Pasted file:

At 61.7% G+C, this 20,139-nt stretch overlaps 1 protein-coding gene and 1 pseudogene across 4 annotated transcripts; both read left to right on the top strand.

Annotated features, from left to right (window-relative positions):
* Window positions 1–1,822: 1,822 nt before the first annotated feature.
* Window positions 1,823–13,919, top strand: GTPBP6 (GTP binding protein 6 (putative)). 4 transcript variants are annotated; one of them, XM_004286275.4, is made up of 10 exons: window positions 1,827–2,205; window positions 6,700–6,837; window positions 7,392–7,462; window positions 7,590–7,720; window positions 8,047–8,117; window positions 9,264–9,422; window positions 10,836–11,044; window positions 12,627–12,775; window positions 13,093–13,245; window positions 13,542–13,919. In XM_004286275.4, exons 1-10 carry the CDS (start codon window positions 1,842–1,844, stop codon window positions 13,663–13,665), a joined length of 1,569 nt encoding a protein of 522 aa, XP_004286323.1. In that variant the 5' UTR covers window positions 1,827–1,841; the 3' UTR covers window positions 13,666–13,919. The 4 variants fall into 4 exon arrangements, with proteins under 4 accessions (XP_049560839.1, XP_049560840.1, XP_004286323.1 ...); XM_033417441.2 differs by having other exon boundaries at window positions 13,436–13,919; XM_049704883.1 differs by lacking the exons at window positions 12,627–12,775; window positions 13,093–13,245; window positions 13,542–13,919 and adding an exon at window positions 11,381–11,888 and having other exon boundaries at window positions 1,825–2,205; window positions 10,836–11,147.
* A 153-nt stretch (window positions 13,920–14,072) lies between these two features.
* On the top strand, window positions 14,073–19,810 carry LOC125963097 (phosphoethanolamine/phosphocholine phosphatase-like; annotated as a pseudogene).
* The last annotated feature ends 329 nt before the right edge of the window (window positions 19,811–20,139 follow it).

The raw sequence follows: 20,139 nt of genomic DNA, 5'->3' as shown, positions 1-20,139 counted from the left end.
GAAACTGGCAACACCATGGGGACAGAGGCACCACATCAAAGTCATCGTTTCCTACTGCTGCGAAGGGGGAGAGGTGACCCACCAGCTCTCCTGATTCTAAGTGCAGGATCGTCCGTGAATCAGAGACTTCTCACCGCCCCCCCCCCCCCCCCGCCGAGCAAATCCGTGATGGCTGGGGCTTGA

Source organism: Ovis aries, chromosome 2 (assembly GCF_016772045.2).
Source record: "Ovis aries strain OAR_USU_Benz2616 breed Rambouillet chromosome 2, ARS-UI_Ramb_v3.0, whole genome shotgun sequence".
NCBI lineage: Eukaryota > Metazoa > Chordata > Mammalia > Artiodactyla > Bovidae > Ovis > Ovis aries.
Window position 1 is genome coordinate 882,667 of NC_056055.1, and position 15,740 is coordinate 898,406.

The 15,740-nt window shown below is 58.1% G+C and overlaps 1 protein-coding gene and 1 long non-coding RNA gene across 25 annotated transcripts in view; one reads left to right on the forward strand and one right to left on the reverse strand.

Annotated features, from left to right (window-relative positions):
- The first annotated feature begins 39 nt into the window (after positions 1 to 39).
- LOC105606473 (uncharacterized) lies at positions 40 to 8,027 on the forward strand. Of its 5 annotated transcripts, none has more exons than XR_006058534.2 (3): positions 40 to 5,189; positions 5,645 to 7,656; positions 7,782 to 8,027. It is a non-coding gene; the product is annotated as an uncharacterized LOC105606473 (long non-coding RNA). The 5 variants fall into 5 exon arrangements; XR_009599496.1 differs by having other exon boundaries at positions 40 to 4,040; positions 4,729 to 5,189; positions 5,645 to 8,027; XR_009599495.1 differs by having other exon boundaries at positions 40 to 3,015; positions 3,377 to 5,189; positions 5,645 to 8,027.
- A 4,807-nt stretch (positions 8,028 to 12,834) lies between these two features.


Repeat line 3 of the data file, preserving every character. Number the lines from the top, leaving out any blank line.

* Window positions 1–1,822: 1,822 nt before the first annotated feature.